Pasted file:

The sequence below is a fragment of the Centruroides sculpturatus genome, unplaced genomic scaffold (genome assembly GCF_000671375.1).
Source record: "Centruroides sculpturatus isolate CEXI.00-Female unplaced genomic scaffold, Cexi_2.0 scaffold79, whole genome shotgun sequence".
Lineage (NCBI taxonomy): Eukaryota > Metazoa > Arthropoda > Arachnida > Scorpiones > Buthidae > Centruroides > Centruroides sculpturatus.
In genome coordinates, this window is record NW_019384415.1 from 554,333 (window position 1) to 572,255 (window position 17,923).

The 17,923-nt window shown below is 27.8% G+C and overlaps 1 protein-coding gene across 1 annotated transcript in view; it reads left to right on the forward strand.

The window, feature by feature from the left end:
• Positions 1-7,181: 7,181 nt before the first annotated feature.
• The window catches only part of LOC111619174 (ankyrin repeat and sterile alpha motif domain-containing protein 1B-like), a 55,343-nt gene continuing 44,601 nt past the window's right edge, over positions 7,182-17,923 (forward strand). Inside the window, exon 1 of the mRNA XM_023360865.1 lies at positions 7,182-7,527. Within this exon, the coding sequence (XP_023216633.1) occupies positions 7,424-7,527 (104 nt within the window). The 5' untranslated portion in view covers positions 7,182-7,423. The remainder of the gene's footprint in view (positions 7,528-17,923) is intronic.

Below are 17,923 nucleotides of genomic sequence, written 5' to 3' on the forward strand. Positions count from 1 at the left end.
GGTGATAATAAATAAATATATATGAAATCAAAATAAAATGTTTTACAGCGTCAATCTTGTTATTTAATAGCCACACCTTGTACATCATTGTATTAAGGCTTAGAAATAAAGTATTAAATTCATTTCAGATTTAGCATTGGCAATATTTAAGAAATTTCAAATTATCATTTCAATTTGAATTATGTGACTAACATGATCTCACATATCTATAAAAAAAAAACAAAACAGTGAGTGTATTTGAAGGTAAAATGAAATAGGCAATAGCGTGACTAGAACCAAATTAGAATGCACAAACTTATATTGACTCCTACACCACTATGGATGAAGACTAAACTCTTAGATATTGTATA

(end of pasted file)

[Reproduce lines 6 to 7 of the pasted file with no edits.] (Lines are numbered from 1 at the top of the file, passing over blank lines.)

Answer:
The window, feature by feature from the left end:
• Positions 1-7,181: 7,181 nt before the first annotated feature.